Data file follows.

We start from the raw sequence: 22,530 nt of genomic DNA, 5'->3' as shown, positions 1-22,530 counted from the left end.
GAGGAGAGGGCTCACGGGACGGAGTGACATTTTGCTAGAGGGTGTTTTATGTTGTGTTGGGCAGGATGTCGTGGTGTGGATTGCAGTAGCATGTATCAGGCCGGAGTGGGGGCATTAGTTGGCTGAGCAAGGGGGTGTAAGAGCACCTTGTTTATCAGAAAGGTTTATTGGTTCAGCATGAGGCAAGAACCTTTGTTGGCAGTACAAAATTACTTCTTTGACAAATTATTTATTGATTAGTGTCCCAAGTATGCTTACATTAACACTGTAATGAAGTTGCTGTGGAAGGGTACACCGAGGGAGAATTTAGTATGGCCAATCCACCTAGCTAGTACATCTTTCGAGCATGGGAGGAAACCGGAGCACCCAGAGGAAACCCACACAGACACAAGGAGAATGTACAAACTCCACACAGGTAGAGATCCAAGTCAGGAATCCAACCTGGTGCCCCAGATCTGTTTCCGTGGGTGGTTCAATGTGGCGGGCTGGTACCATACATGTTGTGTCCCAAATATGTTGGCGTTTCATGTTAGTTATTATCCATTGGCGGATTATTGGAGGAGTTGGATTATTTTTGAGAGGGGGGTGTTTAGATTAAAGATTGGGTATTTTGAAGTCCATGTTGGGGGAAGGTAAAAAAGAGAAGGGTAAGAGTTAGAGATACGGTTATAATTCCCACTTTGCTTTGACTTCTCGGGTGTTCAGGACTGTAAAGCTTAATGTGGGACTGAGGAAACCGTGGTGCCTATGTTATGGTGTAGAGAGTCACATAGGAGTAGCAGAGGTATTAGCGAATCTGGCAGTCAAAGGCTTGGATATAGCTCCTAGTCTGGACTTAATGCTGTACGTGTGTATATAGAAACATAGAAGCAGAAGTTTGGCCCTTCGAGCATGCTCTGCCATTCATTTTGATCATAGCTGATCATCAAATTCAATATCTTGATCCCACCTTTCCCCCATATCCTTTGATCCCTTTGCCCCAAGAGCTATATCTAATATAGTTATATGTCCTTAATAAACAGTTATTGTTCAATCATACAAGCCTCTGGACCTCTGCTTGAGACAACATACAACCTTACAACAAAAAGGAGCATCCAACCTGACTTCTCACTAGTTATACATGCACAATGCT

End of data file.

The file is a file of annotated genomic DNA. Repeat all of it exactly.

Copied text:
We start from the raw sequence: 22,530 nt of genomic DNA, 5'->3' as shown, positions 1-22,530 counted from the left end.
GAGGAGAGGGCTCACGGGACGGAGTGACATTTTGCTAGAGGGTGTTTTATGTTGTGTTGGGCAGGATGTCGTGGTGTGGATTGCAGTAGCATGTATCAGGCCGGAGTGGGGGCATTAGTTGGCTGAGCAAGGGGGTGTAAGAGCACCTTGTTTATCAGAAAGGTTTATTGGTTCAGCATGAGGCAAGAACCTTTGTTGGCAGTACAAAATTACTTCTTTGACAAATTATTTATTGATTAGTGTCCCAAGTATGCTTACATTAACACTGTAATGAAGTTGCTGTGGAAGGGTACACCGAGGGAGAATTTAGTATGGCCAATCCACCTAGCTAGTACATCTTTCGAGCATGGGAGGAAACCGGAGCACCCAGAGGAAACCCACACAGACACAAGGAGAATGTACAAACTCCACACAGGTAGAGATCCAAGTCAGGAATCCAACCTGGTGCCCCAGATCTGTTTCCGTGGGTGGTTCAATGTGGCGGGCTGGTACCATACATGTTGTGTCCCAAATATGTTGGCGTTTCATGTTAGTTATTATCCATTGGCGGATTATTGGAGGAGTTGGATTATTTTTGAGAGGGGGGTGTTTAGATTAAAGATTGGGTATTTTGAAGTCCATGTTGGGGGAAGGTAAAAAAGAGAAGGGTAAGAGTTAGAGATACGGTTATAATTCCCACTTTGCTTTGACTTCTCGGGTGTTCAGGACTGTAAAGCTTAATGTGGGACTGAGGAAACCGTGGTGCCTATGTTATGGTGTAGAGAGTCACATAGGAGTAGCAGAGGTATTAGCGAATCTGGCAGTCAAAGGCTTGGATATAGCTCCTAGTCTGGACTTAATGCTGTACGTGTGTATATAGAAACATAGAAGCAGAAGTTTGGCCCTTCGAGCATGCTCTGCCATTCATTTTGATCATAGCTGATCATCAAATTCAATATCTTGATCCCACCTTTCCCCCATATCCTTTGATCCCTTTGCCCCAAGAGCTATATCTAATATAGTTATATGTCCTTAATAAACAGTTATTGTTCAATCATACAAGCCTCTGGACCTCTGCTTGAGACAACATACAACCTTACAACAAAAAGGAGCATCCAACCTGACTTCTCACTAGTTATACATGCACAATGCT